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History of Skiing: Learn About Vail, Colorado

The Ute Indians were the first to settle in the Vail Valley in search of a better life. Living off the land, they knew a good thing when they found this fertile valley surrounded by majestic mountains. Of course, that was long before the peak-strewn, startlingly beautiful area was called Vail.

Today, skiers and snowboarders flock to Vail seeking adventure and a break from their daily routines in a town that holds a special place in Colorado ski history. What they find is a magnificent playground of endless fun, relaxation and rejuvenation. This is why they come back again and again, and sometimes never leave.

“Welcome to Vail,” Pete Seibert and Earl Eaton, the co-founders of Vail, would say in joyful unison.

Uncover the History of Skiing in Vail

Ski History: How Vail Came to Be

Seibert, who had a dream to own a ski resort from the time he was 12 years old, partnered with Earl Eaton, a local rancher and skier, after he returned from serving in the 10th Mountain Division in World War II. Knowing his friend’s quest, Eaton led Seibert up to the top of what seemed like an insignificant mountain — a literal blank spot on the map of Colorado at the time. Earl knew what he was doing though. “Wait for it,” he said, smiling to himself. He knew what was on the other side.

This momentous hike happened on March 19, 1957. The snowy uphill climb took seven long hours to complete. Once they finally summited, they gazed in awe at Vail’s Legendary Back Bowls. Seibert declared, “We’ve climbed all the way up to heaven.”

Inspired and amazed by the treeless bowls, bountiful powder and magnificent vistas, Seibert knew this was it. This revelation motivated him to recruit investors and buy a parcel of land. Then on Dec. 15, 1962, he welcomed excited skiers to Vail. Lift tickets on opening day were $5; however, few were sold due to lack of snow. Before long, however, Vail’s reputation as a great ski resort in 1963 resulted in its skiable terrain tripling in size. Needless to say, lift tickets were now being sold, and the rest is ski history!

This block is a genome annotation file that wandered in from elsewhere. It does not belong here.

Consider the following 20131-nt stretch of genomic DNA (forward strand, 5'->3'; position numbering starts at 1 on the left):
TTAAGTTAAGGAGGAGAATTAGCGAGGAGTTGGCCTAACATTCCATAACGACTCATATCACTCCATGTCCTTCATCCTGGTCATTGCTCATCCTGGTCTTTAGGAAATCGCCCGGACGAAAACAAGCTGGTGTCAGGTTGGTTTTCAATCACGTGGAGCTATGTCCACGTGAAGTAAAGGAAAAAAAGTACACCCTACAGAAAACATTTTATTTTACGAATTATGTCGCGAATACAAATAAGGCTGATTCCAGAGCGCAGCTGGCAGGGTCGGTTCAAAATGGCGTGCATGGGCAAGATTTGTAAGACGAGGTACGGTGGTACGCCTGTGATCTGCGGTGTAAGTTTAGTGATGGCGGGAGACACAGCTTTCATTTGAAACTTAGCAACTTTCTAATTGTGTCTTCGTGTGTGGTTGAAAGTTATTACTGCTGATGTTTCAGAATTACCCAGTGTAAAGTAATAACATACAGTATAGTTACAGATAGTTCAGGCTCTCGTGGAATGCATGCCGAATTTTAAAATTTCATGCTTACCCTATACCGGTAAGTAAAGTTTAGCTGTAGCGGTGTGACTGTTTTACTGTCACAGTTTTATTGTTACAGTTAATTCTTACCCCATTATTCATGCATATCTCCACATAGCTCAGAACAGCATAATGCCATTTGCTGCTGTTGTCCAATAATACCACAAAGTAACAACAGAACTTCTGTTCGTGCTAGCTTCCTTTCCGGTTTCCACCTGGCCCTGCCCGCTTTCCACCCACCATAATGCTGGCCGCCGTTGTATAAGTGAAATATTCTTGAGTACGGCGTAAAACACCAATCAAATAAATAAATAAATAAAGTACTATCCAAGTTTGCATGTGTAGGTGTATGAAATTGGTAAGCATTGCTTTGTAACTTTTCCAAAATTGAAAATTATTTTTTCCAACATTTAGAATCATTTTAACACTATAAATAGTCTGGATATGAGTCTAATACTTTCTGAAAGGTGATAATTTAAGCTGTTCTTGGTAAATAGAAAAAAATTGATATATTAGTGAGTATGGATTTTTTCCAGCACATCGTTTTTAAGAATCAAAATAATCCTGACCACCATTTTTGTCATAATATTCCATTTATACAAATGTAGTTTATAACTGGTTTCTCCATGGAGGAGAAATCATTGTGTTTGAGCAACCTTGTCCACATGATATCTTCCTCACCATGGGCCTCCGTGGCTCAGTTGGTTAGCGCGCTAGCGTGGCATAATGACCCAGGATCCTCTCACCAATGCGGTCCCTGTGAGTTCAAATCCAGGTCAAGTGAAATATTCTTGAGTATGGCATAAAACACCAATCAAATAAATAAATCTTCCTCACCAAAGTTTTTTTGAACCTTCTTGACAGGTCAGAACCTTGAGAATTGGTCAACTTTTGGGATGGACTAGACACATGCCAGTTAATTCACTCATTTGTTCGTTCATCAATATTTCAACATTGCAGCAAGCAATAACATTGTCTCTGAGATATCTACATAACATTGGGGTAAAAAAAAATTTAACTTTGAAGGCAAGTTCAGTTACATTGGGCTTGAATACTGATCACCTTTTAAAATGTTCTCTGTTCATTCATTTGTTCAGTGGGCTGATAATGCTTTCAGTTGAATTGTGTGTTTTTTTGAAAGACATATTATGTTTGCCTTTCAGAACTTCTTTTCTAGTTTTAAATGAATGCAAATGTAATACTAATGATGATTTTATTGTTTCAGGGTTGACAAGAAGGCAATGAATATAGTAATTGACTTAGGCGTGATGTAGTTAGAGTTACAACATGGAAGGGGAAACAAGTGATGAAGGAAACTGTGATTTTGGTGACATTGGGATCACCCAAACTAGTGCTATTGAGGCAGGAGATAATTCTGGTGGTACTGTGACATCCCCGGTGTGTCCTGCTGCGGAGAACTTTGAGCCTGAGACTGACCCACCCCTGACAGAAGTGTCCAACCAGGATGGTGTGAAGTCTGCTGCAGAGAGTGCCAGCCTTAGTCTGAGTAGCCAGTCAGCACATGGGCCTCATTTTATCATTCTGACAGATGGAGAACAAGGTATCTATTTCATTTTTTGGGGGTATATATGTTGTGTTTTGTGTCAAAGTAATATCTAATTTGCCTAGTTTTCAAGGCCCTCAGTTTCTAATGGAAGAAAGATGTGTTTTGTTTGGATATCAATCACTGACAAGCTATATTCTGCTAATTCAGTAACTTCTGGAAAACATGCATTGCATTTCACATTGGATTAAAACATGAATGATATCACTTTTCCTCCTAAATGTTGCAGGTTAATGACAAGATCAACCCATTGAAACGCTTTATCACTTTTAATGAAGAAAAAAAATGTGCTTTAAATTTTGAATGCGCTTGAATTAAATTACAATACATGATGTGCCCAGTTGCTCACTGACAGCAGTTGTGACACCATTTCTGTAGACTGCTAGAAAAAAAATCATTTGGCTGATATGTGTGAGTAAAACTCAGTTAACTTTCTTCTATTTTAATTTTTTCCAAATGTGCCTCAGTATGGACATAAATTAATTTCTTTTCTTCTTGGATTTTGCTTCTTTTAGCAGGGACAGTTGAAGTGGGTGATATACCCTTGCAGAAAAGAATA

The secret was out about the breathtaking Back Bowls, and serious skiers wanted to see for themselves what all the hype was about. (That same Vail vibe is alive and well today, we might add). By 1967, Lionshead and Golden Peak flanked the heartbeat of Vail, known as Vail Village. Faithfully following the master plan, Seibert and his team guided the development of the Tyrolean-style village with cobblestone pedestrian-only streets, a clock tower and footbridges.

Because of Pete and Earl’s vision and perseverance, Vail continues to be a world-class ski destination where the history of skiing is celebrated with every turn. Thank you, Pete and Earl, for climbing Vail Mountain in 1957 and working tirelessly to create one of the best, biggest and most spectacular ski resorts in the world. Few ski resorts rival her badassery; Vail is truly queen of the mountain resorts.

How Did Vail, Colorado, Get Its Name?

A little trivia: Vail is named after a former chief engineer of the Colorado Highway Department, Charles D. Vail. Yep, that’s right. Vail is named after a brainy guy who designed highways. What? Sports Illustrated reporter William Oscar Johnson believed (and rightly so) Vail should have had a different name and wrote about it in “A Vision Fulfilled” in Jan. 20, 1989: “If anything, it should have been named Mount St. Peter, or Ski Seibert, or Pete’s Peak, for no one did more to force Vail into existence and then push it into prominence than Seibert.”

Alas, Johnson’s suggestion was a few years late and the name “Vail” stuck. Vail is now a word synonymous with sophistication, adventure, leisure and world-class hospitality.

Find the Ski Museum in Vail

Want to learn more about this history of skiing? Colorado Snowsports Museum & Hall of Fame has you covered. Not only is admission free, you can learn about 10th Mountain Division troops who trained during World War II at Camp Hale, now a national monument. See special ski artifacts connected to Olympians with Vail ties, or join a walking tour to learn about Vail ski history with an expert.

Learn More About Ski History in Vail